“I’d been running bars and restaurants in East Lansing for a decade, and I was looking to get out of the college scene,” says Sauer, 35. “Then I stumbled upon the Avenue and met with Colleen (Kelley). It all came together pretty quickly.”
That would be Kelley’s offbeat bar/performance venue, the Avenue Café on Lansing’s east side. Kelley transformed the building, a former sporting goods store, into the funky coffeehouse Gone Wired Café eight years ago. In 2012 she added a liquor license and renamed it. She had always served food, but a recent change left her without a kitchen manager. Her novel solution turned out to be Sauer’s gateway into going into launching his own business: Kelley turned the Avenue’s kitchen into an incubator.
“I thought it would be good way to get some fresh blood in here,” Kelley said. “And doing it as an incubator allows us both a lot of flexibility. I’m excited about what Rick’s doing.”
Nomad Kitchen launched three weeks ago. For at least the next six months, Sauer will rent the space from Kelley and have total control over the menu, including buying his own ingredients and hiring his own staff. He’s keeping it simple for now, limiting his menu to burgers and fries. But come on, folks, this is the bohemian Eastside — you wouldn’t really expect something timid, would you?
“I’m keeping things very experimental,” Sauer said. “I came up with a bacon jam that I use on one of the burgers. I’ve got a vegan kimchee. Bourbon-pickled jalapenos. You can get a burger anywhere, but I’m coming up with stuff to really make these stand out. Basically, I’m gunning for the best burger in town.”
Sauer buys his meat freshly ground from Mert’s Meat in Okemos, but he also includes a vegetarian options for all his burgers using a vegan patty he makes with tofu, tempeh and beets. His brioche buns come from Eastern Market in Detroit, and the cheese curds come from the MSU Dairy. The fries are prepared Belgian-style: hand cut, a quick par fry to partially cook them, then a full deep fry just before serving.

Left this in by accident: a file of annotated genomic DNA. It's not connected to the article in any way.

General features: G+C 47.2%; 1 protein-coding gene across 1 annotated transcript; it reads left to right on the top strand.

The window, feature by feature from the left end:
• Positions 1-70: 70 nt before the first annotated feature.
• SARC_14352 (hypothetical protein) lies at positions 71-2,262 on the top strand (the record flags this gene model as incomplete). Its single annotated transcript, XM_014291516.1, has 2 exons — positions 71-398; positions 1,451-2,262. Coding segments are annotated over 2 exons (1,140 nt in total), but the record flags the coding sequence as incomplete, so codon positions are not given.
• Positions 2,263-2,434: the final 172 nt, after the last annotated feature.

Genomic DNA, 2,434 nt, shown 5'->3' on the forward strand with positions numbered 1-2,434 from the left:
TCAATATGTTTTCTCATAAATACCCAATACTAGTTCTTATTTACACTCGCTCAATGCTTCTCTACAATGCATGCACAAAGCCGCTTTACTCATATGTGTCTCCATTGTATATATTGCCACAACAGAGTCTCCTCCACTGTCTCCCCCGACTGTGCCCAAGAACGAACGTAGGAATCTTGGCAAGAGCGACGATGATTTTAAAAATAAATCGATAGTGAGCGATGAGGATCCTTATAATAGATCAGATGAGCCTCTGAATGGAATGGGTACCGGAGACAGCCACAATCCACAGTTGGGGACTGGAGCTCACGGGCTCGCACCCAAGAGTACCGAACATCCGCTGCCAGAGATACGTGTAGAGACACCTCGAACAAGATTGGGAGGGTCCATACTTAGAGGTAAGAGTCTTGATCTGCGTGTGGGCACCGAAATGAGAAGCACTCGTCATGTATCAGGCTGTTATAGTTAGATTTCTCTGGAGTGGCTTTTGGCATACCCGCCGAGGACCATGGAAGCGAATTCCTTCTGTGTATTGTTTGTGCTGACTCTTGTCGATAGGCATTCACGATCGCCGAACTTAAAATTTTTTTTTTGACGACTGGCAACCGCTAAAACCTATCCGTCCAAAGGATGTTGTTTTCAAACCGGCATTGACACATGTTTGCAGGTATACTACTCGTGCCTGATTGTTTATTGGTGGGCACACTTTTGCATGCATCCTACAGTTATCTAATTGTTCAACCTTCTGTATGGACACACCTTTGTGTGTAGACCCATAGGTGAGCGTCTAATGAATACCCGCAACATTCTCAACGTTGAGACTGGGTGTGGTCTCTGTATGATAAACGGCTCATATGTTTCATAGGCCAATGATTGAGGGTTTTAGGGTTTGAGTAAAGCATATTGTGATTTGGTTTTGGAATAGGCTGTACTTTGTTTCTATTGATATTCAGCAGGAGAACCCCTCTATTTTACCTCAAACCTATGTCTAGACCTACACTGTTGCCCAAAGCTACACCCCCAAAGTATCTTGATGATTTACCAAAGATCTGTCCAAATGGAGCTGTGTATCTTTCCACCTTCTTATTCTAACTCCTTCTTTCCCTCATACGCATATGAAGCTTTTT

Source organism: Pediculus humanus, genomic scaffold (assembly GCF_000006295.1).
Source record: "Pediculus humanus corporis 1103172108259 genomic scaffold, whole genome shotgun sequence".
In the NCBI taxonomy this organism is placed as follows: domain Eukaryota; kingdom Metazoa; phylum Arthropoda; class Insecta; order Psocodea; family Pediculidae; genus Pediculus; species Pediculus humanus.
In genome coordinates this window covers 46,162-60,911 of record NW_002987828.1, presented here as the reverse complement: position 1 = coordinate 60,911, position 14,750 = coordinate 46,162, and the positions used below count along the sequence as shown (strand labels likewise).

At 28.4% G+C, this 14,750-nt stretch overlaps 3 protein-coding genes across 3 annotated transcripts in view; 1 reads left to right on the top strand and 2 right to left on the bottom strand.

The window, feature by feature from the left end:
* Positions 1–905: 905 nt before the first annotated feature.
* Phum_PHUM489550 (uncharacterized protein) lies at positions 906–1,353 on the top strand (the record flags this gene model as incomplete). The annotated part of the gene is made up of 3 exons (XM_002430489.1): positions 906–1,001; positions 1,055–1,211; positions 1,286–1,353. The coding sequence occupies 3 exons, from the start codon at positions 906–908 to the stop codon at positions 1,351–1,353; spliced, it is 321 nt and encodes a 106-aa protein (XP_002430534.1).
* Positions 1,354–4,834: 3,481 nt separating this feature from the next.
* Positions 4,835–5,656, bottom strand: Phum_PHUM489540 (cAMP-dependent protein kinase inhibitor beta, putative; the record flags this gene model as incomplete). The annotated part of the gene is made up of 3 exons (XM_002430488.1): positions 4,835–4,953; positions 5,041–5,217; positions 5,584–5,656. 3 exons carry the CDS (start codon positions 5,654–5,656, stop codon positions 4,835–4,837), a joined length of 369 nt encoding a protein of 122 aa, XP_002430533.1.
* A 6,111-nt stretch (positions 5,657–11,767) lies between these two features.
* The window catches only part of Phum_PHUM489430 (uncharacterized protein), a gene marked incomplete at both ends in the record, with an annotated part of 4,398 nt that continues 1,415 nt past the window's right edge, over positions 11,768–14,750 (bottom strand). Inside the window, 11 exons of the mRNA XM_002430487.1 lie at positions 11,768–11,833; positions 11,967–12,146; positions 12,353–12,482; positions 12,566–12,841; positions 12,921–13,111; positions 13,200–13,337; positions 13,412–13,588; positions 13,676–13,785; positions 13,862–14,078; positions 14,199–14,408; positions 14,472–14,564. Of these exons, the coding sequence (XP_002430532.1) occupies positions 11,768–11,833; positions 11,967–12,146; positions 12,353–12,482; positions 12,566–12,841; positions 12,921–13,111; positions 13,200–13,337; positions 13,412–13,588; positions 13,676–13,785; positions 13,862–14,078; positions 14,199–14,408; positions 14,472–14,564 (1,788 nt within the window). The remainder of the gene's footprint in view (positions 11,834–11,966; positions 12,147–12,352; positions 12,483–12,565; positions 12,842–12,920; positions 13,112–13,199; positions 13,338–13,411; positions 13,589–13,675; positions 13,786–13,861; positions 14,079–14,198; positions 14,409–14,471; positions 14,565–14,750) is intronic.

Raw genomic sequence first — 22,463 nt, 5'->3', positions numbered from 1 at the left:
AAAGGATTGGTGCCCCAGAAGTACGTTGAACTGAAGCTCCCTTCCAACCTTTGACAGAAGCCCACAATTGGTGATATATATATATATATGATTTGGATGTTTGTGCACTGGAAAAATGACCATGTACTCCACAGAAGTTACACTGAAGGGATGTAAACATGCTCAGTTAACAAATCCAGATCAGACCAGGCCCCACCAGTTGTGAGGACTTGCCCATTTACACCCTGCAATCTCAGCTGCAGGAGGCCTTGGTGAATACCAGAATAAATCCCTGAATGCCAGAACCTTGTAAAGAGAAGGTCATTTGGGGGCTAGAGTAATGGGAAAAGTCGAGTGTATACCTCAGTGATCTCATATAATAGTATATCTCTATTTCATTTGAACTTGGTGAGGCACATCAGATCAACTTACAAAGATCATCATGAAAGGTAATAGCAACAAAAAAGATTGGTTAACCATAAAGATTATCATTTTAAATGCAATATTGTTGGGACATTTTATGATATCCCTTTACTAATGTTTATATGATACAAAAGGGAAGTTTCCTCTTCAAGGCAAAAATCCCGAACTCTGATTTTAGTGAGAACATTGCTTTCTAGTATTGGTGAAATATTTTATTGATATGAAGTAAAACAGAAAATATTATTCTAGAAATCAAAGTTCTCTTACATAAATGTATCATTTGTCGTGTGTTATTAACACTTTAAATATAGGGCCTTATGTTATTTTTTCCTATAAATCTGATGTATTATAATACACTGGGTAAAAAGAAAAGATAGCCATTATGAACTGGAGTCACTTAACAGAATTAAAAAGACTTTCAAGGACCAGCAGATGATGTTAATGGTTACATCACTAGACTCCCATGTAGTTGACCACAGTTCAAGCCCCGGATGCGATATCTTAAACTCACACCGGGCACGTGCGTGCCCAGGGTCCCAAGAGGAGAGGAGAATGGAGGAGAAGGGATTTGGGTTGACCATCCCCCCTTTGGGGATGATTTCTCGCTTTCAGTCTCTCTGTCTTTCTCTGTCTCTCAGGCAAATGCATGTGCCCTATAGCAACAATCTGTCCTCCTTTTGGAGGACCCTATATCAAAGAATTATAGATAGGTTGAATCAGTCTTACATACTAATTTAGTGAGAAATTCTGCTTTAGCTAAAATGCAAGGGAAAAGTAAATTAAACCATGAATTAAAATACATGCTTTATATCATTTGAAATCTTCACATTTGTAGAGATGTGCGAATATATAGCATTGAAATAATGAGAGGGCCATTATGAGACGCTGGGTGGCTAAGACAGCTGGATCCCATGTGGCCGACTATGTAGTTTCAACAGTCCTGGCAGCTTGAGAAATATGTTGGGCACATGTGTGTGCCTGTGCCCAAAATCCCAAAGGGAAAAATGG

Nomad is only open in the evenings now, but Sauer said he’d like to expand to lunch hours eventually. He also plans to add flatbreads and pizzas by end of year, as well as his homemade chili when the cold weather rolls in. Also coming soon: poutine, a Quebecois dish consisting of fries covered in cheese curds and gravy. (Those Canadians know how to beat the winter blues).
“Rick’s take on (food) is very refreshing,” Kelley said. “He’s a great addition to the Eastside, and I’d be so happy if he was a success and eventually started his own restaurant. I’d hate to lose him, but that’s how incubators work. And if this works out, I’d definitely be open to trying it with someone else.”
Being an incubator is just one way an existing kitchen can enable an aspiring restaurateur to gain exposure. Another method gaining traction in big cities is the concept of the pop-up restaurant, which is typically a one-night dining adventure aimed at foodies. And there’s one on the horizon in Metro Lansing, coming from a member of the community who’s not typically associated with food: Dominic Cochran. Lansingites may know Cochran as the director of the Lansing Public Media Center and co-founder of both the Capital City Film Festival and Ahptic Film & Digital. But starting next month, he’ll introduce local taste buds to authentic Japanese ramen cuisine with Supu Sugoi, a pop-up restaurant series. Yeah, you read that right: ramen.
“This is 180 degrees away from dorm room ramen,” Cochran said. “It’s incredibly popular in other parts of the country, but there are only two in the state that are real ramen — and neither are in (mid-Michigan). It’s similar to (Vietnamese dish) pho, which is really popular here right now. But ramen is a lot more fun.”
Cochran plans to present a series of fivecourse meals to small groups of no more than 30 and is almost ready to announce locations. Stay tuned.
Nomad Kitchen (inside the Avenue Café) 2021 E. Michigan Ave., Lansing 3-10 p.m. Monday-Saturday; closed Sunday facebook.com/lansingnomadkitchen